Until Conservative government in the 1980s heightened the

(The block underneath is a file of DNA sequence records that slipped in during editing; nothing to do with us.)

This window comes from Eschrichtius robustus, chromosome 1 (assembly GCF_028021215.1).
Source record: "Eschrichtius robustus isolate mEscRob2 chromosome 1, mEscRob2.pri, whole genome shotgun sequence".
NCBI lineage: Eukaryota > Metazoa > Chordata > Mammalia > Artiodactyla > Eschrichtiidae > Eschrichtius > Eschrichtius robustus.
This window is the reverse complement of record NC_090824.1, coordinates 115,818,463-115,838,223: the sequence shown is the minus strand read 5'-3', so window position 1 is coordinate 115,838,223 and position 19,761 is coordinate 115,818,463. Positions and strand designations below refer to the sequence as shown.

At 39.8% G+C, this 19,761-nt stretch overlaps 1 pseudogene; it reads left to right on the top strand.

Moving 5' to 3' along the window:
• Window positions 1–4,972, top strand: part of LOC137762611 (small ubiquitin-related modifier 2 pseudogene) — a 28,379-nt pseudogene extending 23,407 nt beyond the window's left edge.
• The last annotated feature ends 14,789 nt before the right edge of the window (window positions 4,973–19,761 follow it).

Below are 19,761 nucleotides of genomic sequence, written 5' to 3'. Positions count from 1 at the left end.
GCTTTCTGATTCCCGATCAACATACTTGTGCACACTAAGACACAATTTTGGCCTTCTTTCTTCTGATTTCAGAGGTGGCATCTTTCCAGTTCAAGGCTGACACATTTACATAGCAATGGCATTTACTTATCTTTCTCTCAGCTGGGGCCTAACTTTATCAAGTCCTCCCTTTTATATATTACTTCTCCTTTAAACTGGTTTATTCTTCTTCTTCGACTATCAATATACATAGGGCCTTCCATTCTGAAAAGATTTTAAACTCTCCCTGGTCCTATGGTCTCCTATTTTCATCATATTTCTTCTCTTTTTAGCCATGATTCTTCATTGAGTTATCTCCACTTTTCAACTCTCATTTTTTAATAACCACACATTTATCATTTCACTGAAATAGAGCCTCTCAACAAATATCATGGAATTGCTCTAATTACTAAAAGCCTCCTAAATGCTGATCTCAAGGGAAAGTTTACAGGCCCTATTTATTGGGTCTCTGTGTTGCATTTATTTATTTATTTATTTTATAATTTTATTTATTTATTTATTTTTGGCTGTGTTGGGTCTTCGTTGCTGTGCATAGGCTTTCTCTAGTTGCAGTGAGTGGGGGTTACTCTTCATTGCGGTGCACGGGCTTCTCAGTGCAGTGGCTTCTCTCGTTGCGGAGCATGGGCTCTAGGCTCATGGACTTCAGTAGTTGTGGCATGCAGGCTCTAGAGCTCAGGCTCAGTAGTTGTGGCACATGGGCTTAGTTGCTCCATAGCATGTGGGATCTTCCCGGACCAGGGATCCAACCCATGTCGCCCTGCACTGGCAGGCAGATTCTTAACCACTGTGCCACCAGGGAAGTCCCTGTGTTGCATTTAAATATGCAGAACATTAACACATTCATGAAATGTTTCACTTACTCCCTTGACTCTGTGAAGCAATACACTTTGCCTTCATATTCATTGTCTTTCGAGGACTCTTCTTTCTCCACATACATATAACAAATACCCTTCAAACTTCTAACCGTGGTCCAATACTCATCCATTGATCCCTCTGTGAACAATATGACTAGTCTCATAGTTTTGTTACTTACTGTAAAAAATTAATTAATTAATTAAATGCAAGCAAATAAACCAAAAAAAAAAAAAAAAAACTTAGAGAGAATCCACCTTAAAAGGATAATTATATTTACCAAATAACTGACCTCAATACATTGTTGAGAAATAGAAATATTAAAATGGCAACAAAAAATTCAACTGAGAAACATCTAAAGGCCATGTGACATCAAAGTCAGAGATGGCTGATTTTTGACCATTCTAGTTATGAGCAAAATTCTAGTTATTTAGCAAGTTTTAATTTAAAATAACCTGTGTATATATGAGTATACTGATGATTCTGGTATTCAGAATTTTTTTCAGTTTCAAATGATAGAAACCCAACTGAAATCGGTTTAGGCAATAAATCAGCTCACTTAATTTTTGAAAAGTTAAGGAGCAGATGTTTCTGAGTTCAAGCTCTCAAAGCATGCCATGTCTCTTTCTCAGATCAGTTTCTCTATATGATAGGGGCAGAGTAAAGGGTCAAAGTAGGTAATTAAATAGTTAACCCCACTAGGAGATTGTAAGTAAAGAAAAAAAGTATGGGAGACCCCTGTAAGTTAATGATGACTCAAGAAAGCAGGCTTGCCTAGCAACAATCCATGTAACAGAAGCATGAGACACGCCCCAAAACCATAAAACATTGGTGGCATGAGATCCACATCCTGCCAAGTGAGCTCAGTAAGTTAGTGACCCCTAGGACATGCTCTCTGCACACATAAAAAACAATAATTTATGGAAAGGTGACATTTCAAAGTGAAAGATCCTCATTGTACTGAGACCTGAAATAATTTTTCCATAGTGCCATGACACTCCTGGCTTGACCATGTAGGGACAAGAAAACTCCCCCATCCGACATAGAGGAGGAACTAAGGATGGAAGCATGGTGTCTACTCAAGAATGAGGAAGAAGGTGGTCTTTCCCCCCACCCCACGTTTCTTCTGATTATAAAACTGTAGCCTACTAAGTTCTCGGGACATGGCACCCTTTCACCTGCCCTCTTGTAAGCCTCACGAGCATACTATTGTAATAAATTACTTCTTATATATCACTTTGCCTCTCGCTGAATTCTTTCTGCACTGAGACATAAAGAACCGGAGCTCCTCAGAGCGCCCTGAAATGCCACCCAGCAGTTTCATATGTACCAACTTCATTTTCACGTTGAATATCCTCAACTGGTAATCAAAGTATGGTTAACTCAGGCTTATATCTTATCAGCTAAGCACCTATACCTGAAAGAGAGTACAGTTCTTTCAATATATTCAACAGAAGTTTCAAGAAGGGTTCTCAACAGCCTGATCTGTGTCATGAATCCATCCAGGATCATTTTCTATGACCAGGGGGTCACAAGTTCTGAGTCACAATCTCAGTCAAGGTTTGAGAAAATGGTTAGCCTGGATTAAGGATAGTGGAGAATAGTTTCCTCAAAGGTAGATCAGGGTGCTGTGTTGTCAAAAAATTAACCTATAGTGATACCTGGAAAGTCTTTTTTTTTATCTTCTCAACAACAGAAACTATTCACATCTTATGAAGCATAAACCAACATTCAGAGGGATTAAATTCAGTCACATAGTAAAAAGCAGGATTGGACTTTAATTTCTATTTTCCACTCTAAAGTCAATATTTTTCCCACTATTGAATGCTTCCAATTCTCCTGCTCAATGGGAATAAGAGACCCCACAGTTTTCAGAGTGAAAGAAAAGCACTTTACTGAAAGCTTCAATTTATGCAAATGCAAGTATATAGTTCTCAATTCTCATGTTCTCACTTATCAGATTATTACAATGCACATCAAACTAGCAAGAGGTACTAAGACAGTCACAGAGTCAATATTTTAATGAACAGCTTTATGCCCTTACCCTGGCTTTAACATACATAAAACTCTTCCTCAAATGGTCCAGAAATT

Until the 1970s, people allowed their voting behaviour to be heavily influenced by the class in which they belonged. Working class people who earned a living from manual labour usually voted Labour as it was closely linked to the Trade Unions and generally reflected the interests and protected those working in traditional heavy industry. Business people, white-collar and non-manual workers and property owners; all members of the middle class were more inclined to vote for the Conservative party.   Class voting is the practice of voting for a particular party that best suits, serves and protects the interests of a specific social class. In the later part of the 20th century, signs of class dealignment were apparent, particularly with the victory of Blair’s New Labour government in 1997. Though class dealignment had existed previously, with many members of the middle class who worked in the state sector (teachers, social workers etc.) and many university intellectuals voting for the Labour party and many patriotic and deferential members of the working class voting for the Conservatives, the late-1970s to the 1990s was when class dealignment became more common and the class traditional class system began to decay.   Over the years, society in general has become more prosperous; working-class people began to strive for the middle-class way of life. The sale of council houses to their tenants under Thatcher’s Conservative government in the 1980s heightened the number of property owners and Conservative voters in the United Kingdom, one of the reasons why Thatcher’s government lasted for a whopping eleven years. The decline of heavy industry and increasing privatisation reduced trade union power and the size of the public sector and in turn, support for the Labour party. The Labour only came back into government in 1997 under Tony Blair.There is debate regarding the extent to which social class is the most significant factor that influences voting behaviour and although evidence suggests that social class as a factor is becoming less important, social class is either closely related or is an underlying factor in relation to other major factors like; ethnicity, region etc. Though one may argue that class devolution has hindered the influence of one’s class over the individual, class is important when determining the overall voting patterns.